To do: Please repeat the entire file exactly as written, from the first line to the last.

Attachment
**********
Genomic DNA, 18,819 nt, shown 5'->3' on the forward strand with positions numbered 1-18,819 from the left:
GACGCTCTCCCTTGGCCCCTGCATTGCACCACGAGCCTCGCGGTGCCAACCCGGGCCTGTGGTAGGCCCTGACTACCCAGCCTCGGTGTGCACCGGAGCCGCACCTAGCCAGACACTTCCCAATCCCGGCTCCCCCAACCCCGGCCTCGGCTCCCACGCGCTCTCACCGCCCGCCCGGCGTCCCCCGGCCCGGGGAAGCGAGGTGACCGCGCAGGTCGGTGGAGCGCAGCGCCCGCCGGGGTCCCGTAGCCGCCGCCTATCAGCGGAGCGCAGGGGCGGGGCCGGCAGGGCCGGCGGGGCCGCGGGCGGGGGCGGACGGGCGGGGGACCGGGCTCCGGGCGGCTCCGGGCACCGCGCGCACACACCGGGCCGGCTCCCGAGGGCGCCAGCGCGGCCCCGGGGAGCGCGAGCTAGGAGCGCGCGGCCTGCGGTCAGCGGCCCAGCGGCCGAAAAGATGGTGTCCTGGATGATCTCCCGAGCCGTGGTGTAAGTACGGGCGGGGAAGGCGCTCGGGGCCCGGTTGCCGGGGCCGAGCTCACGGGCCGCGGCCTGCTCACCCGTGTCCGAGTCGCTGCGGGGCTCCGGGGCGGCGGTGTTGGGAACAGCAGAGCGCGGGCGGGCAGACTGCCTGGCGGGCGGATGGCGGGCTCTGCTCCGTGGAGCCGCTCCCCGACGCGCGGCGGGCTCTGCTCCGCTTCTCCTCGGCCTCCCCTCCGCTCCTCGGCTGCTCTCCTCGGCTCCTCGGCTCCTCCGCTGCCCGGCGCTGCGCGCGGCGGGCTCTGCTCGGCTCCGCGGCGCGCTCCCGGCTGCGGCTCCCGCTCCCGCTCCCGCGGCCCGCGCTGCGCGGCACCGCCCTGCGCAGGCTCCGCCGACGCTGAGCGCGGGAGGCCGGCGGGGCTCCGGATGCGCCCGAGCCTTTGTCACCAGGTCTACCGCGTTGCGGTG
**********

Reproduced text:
Genomic DNA, 18,819 nt, shown 5'->3' on the forward strand with positions numbered 1-18,819 from the left:
GACGCTCTCCCTTGGCCCCTGCATTGCACCACGAGCCTCGCGGTGCCAACCCGGGCCTGTGGTAGGCCCTGACTACCCAGCCTCGGTGTGCACCGGAGCCGCACCTAGCCAGACACTTCCCAATCCCGGCTCCCCCAACCCCGGCCTCGGCTCCCACGCGCTCTCACCGCCCGCCCGGCGTCCCCCGGCCCGGGGAAGCGAGGTGACCGCGCAGGTCGGTGGAGCGCAGCGCCCGCCGGGGTCCCGTAGCCGCCGCCTATCAGCGGAGCGCAGGGGCGGGGCCGGCAGGGCCGGCGGGGCCGCGGGCGGGGGCGGACGGGCGGGGGACCGGGCTCCGGGCGGCTCCGGGCACCGCGCGCACACACCGGGCCGGCTCCCGAGGGCGCCAGCGCGGCCCCGGGGAGCGCGAGCTAGGAGCGCGCGGCCTGCGGTCAGCGGCCCAGCGGCCGAAAAGATGGTGTCCTGGATGATCTCCCGAGCCGTGGTGTAAGTACGGGCGGGGAAGGCGCTCGGGGCCCGGTTGCCGGGGCCGAGCTCACGGGCCGCGGCCTGCTCACCCGTGTCCGAGTCGCTGCGGGGCTCCGGGGCGGCGGTGTTGGGAACAGCAGAGCGCGGGCGGGCAGACTGCCTGGCGGGCGGATGGCGGGCTCTGCTCCGTGGAGCCGCTCCCCGACGCGCGGCGGGCTCTGCTCCGCTTCTCCTCGGCCTCCCCTCCGCTCCTCGGCTGCTCTCCTCGGCTCCTCGGCTCCTCCGCTGCCCGGCGCTGCGCGCGGCGGGCTCTGCTCGGCTCCGCGGCGCGCTCCCGGCTGCGGCTCCCGCTCCCGCTCCCGCGGCCCGCGCTGCGCGGCACCGCCCTGCGCAGGCTCCGCCGACGCTGAGCGCGGGAGGCCGGCGGGGCTCCGGATGCGCCCGAGCCTTTGTCACCAGGTCTACCGCGTTGCGGTG